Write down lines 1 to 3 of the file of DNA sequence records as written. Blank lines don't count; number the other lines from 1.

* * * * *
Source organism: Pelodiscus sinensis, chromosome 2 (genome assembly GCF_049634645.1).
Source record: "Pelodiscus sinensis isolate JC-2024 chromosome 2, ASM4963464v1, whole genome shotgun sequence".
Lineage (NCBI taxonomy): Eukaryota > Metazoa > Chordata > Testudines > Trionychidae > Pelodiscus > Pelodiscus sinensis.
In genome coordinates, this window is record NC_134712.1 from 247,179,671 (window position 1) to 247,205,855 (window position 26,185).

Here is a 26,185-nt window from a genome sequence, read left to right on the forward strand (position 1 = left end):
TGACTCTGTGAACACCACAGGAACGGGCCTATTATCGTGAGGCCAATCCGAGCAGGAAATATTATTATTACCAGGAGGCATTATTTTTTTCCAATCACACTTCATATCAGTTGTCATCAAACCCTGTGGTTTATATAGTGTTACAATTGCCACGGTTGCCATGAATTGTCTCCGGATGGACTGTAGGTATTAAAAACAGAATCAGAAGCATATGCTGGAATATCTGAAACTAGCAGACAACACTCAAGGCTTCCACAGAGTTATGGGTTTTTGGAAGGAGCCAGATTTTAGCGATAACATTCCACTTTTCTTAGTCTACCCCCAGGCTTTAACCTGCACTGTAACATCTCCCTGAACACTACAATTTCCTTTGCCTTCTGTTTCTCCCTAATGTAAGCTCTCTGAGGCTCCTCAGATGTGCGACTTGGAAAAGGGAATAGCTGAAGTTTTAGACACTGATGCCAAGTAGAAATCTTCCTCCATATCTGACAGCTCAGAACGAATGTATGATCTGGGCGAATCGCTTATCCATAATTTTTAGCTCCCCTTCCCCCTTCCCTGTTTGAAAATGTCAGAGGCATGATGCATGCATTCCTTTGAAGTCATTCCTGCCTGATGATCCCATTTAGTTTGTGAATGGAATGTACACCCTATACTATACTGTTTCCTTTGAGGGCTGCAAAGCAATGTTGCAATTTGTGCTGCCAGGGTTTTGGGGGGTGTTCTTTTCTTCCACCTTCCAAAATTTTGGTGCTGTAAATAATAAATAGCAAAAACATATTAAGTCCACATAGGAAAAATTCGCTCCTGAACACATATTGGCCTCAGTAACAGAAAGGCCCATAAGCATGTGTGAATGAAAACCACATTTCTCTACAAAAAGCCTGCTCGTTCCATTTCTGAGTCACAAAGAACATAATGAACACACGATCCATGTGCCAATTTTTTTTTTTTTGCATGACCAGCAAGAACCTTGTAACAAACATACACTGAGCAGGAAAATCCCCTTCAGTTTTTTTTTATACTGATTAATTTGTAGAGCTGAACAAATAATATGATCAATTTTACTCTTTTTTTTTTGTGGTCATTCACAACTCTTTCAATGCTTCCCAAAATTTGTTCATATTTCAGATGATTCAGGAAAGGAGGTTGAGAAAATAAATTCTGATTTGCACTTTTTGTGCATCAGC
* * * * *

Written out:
Source organism: Pelodiscus sinensis, chromosome 2 (genome assembly GCF_049634645.1).
Source record: "Pelodiscus sinensis isolate JC-2024 chromosome 2, ASM4963464v1, whole genome shotgun sequence".
Lineage (NCBI taxonomy): Eukaryota > Metazoa > Chordata > Testudines > Trionychidae > Pelodiscus > Pelodiscus sinensis.